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State of New Jersey v. Jevon Green

February 22, 2011

STATE OF NEW JERSEY, PLAINTIFF-RESPONDENT,
v.
JEVON GREEN, DEFENDANT-APPELLANT.



On appeal from the Superior Court of New Jersey, Law Division, Bergen County, Indictment No. 08-10-1661.

Per curiam.

NOT FOR PUBLICATION WITHOUT THE APPROVAL OF THE APPELLATE DIVISION

Submitted January 4, 2011 - Decided Before Judges Carchman and Graves.

Following a jury trial, defendant Jevon Green was convicted of two counts of third-degree aggravated assault on a police officer, N.J.S.A. 2C:12-1(b)(5)(a); and third-degree resisting arrest, N.J.S.A. 2C:29-2(a)(3)(a). The trial judge sentenced defendant to time already served, which was 213 days, and one year probation to run concurrently on each count. Defendant was also required to attend psychological counseling and drug and alcohol testing.

Defendant appeals and raises one issue*fn1 - that his motion for judgment of acquittal after submission of the State's case should have been granted. We conclude that the trial judge, relying on well-established principles enunciated in State v. Reyes, 50 N.J. 454, 459 (1967), that the State is entitled to the benefit of all favorable testimony as well all favorable inferences that can be drawn from such testimony, and a reasonable jury could find defendant guilty of the charged offenses, did not err in denying the motion to dismiss. Accordingly, we affirm.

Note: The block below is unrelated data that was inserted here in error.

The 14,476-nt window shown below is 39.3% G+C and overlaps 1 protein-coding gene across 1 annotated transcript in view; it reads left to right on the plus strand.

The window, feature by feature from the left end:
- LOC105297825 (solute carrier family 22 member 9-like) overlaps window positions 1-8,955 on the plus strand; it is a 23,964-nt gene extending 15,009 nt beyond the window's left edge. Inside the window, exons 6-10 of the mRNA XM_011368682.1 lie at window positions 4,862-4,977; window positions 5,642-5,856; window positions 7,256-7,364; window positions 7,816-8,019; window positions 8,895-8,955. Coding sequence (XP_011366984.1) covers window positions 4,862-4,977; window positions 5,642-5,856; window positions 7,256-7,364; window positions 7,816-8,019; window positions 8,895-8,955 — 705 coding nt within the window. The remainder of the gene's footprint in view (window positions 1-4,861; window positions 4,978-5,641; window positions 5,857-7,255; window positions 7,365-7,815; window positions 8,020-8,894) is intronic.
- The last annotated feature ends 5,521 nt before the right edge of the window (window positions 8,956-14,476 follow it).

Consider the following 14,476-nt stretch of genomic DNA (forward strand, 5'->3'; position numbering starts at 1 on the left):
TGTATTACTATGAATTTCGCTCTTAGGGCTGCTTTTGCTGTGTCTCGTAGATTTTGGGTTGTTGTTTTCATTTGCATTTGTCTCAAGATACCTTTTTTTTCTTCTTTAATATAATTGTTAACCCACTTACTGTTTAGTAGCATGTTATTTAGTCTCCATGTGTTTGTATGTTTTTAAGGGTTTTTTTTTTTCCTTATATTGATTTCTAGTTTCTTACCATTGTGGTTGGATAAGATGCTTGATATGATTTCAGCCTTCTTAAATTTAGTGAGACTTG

These are the relevant facts adduced during the State's case. On July 21, 2008, at approximately 10:00 p.m., Maywood police officer Kevin Madden, while on patrol in his marked police cruiser, approached a stop sign on the northbound side of Poplar Avenue near West Passaic Street when he observed a Ford Explorer, driven by a man later identified as defendant. According to Madden, what drew his attention was an "obstruction of view" in defendant's car. According to the officer, this violation included anything "hanging . . . from the rearview mirror of [a] vehicle" that might cause the driver to "not be able to actually see" "a pedestrian who may be crossing." The hanging objects were later described as "three Christmas tree style air fresheners."